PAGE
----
Simple fact is this: Costed $135 million. It made $242,605,737 just at the Box office. I don’t know what inside information you think you have, or what you think makes a hit but it’s wrong. You clearly have some beef against Paramount. You must work for dreamworks or something.

    If you still think your smarter than everyone else read these articles below about Rango’s DVD sales. Also you can find limitless articles and amazon chart sales to reaffirm this, so I’m sorry but you are wrong.

    http://www.the-numbers.com/interactive/newsStory.php?newsID=6441

    or this:

    http://www.hollywoodreporter.com/news/rango-stays-at-no-1-216201

    Also, go to wikipedia and see what it says under “Reception” you will find nothing but the fact that the movie was a critical and financial success.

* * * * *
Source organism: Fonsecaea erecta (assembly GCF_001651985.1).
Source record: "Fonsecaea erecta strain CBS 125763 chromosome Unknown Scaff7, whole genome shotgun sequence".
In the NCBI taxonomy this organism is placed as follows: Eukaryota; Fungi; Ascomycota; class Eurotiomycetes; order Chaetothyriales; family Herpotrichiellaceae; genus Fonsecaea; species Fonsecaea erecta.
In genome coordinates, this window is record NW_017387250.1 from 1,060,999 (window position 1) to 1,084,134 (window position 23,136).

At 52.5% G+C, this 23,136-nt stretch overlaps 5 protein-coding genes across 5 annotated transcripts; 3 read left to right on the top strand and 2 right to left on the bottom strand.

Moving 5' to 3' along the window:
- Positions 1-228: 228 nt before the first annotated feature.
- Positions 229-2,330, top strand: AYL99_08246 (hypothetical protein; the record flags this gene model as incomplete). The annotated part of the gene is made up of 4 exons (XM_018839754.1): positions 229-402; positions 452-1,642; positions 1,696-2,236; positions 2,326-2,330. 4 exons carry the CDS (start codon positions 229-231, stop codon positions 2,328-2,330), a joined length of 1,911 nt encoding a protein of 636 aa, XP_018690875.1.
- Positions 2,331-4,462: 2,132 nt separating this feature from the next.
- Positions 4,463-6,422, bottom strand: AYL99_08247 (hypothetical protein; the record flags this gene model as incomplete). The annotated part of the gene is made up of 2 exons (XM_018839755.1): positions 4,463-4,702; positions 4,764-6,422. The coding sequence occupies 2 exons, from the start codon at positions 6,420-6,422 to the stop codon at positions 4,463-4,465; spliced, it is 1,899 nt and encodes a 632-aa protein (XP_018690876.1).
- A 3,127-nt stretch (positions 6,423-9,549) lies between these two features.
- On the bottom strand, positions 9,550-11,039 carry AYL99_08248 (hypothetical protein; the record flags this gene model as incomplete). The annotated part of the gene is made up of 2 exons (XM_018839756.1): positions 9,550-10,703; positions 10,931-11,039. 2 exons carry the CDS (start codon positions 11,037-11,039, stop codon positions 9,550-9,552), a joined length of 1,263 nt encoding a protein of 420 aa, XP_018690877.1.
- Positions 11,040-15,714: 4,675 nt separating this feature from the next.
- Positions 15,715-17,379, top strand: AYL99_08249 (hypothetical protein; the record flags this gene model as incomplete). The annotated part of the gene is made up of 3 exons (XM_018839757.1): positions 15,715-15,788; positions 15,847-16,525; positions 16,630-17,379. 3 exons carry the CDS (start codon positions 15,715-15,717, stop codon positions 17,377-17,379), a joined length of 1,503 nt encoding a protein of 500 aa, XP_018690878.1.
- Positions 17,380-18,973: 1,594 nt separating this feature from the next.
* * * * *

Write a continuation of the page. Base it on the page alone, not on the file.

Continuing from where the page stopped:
If you didn’t like the film that’s fine, but don’t spread lies about the success of it that are not based on fact.

  • ate

    Bud is an idiot.

    He clearly cannot understand anything more than surface depth if he thinks Rango is exclusively for kids. I haven’t heard a more ignorant comment in my life.

    The fact you refer to the movies as cartoons is further proof of your narrow-mindedness. Now go jump out of a building or something because we hardly need more idiots in the world and have studios pander to the dim-witted.